I love those early spring mornings. The sun is warm on my face, the breeze softly playing with my hair. And let’s not forget about those beautiful birds singing happily, ready to cheer you up with their songs. It is on these mornings when I sometimes enjoy brisk walks with Joba. And believe me, he enjoys them too.
I despise these long winter days with a passion. I hate going outside, feeling the bitter wind nip at my skin. Shivering, I walk down my apartment steps with Joba.
“Hurry up, Joba. Park time,” I say as I’m standing shaking in the grass, And still, he takes his sweet time. But when he’s done, we rush as fast as we can back into the warm apartment.
Both Joba and I have are best and worst days. When I was a little girl, I used to think that life with a guide dog was just perfect. I mean, what could ever go wrong? You could always walk beside a dog, pet it when you want to, and take care of it. I am a dog lover and have always been, so I guess this makes sense. However, I didn’t anticipate having any problems. Now I’m a guide dog user and love it, but it’s not perfect. It’s not always a walk in the park, but do I regret it? Absolutely not. Maybe it might help you understand more if I describe in greater detail what a good day and a bad day for Joba looks like.
Genuinely, Joba is a happy dog. On his good days, he is paying attention. He is aware of every single thing whether it be a slow-moving car or a person walking beside us. On his good days, he listens to every command. When he is distracted, he quickly returns to his job. These are the days when I am extremely amazed at everything he was trained to do. But what about those off days?
Yes, Joba does have them. On these days, he still pays attention, but he gets distracted easily. He seems to have his head held low, constantly looking for something to stick his nose in. When people walk by, he turns his head to either sniff or lick them. He seems more stubborn on these days. When I tell him to do something, he takes a while to listen. But the thing I notice is that his off days are my off days.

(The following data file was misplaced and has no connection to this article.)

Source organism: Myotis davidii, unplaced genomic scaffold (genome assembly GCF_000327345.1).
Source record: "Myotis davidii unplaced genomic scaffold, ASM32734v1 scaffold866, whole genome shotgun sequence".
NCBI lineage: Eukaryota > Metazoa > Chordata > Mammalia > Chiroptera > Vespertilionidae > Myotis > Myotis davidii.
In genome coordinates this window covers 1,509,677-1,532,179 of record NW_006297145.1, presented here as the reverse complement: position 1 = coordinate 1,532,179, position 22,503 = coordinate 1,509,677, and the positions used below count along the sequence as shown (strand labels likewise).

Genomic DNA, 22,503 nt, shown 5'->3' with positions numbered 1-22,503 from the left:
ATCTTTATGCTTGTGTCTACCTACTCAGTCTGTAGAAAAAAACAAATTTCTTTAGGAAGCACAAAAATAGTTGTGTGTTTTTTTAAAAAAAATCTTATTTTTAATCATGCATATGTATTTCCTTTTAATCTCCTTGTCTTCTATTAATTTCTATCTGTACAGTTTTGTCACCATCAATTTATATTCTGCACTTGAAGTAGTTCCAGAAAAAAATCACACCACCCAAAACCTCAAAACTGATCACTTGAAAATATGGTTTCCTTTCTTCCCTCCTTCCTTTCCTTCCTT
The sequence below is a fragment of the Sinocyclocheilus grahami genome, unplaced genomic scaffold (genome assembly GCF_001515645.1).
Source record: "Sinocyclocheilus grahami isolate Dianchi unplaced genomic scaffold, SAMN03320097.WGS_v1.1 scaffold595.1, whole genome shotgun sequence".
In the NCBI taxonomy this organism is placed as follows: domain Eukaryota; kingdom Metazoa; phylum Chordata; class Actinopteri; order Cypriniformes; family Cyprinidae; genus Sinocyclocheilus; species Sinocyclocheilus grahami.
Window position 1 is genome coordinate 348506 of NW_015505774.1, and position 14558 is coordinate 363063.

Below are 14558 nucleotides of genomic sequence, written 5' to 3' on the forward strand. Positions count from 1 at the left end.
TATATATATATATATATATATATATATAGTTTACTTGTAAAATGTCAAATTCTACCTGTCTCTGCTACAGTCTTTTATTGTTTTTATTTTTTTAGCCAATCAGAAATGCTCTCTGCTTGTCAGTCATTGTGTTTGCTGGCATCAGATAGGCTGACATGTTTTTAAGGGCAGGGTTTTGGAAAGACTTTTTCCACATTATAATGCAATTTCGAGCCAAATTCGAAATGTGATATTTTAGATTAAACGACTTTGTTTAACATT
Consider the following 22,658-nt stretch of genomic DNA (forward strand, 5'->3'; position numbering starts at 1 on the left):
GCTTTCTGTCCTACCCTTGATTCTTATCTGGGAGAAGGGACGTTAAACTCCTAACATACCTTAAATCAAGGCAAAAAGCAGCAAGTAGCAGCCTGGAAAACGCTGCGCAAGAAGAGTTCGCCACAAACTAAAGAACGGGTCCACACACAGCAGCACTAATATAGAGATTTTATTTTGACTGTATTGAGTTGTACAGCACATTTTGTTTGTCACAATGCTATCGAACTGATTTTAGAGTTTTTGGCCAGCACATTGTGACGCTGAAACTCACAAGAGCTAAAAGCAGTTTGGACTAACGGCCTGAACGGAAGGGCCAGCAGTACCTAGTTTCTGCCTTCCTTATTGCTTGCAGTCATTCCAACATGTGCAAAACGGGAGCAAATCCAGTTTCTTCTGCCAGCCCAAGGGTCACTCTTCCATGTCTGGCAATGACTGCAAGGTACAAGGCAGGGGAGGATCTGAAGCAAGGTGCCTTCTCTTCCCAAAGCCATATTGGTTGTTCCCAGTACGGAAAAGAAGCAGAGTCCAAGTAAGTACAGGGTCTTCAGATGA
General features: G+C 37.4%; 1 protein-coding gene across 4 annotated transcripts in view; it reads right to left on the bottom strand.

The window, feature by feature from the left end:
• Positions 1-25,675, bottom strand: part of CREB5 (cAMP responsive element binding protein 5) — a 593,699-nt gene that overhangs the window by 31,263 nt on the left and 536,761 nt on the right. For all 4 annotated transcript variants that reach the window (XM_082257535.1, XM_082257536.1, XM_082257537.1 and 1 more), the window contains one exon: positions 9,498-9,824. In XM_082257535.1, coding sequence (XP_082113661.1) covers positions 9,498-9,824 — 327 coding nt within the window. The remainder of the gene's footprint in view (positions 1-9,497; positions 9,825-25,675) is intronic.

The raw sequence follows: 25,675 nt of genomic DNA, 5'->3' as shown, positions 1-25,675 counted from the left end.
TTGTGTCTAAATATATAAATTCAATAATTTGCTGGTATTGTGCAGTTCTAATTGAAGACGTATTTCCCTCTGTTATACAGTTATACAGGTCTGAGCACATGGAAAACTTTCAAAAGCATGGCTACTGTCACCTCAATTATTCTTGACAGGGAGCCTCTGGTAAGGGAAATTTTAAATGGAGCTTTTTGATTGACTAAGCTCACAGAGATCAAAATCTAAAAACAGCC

I believe Joba can tell when I’m stressed. I guess it’s the way I carry myself, the tone I use. On my off days, I am less patient. I tend to get aggravated at Joba easily. If he doesn’t find that spot to relieve himself right away, I start repeating the command several times and jerking the leash to get his attention. When he reaches his head over to sniff or lick that person, I give him a correction. I’m supposed to do that, but on my off days, it’s more of a frustrated rather than a firm correction. I’ll just say, it’s not very effective, and Joba can distinguish between the two of them. So, when I’m having an off day, is it really no wonder why Joba isn’t having such a great day? So, what can I do about this?
Obviously, sometimes life is stressful, busy, and just plain rough. Those curve balls pop up out of nowhere when you least expect them. So, when I’m feeling the weight of the world on my shoulders, what if, instead of getting upset, I reach down and wrap my arms around that ball of warm fur? What if I whisper “I love you, Joba” instead of trying to make him hurry? What if, instead of focusing my mind on those stressful moments, I reflect on those happy moments and thank God for the things I have? And what if, on those chilly mornings when all I want to do is crawl back under my warm blankets and go back to sleep, I decide instead to look forward to spring? I can feel it once again, that sun, the soft breeze. I can hear those lovely bird songs, and I think, what a wonderful life I have. I’ve got my family, my friends, and my beautiful guide dog. On both of those best and worst days, remember what you have. Remember all those special joys of life, and remember your pet, that dog or cat that makes such a difference. Who knows? Maybe your worst day can turn into your best day.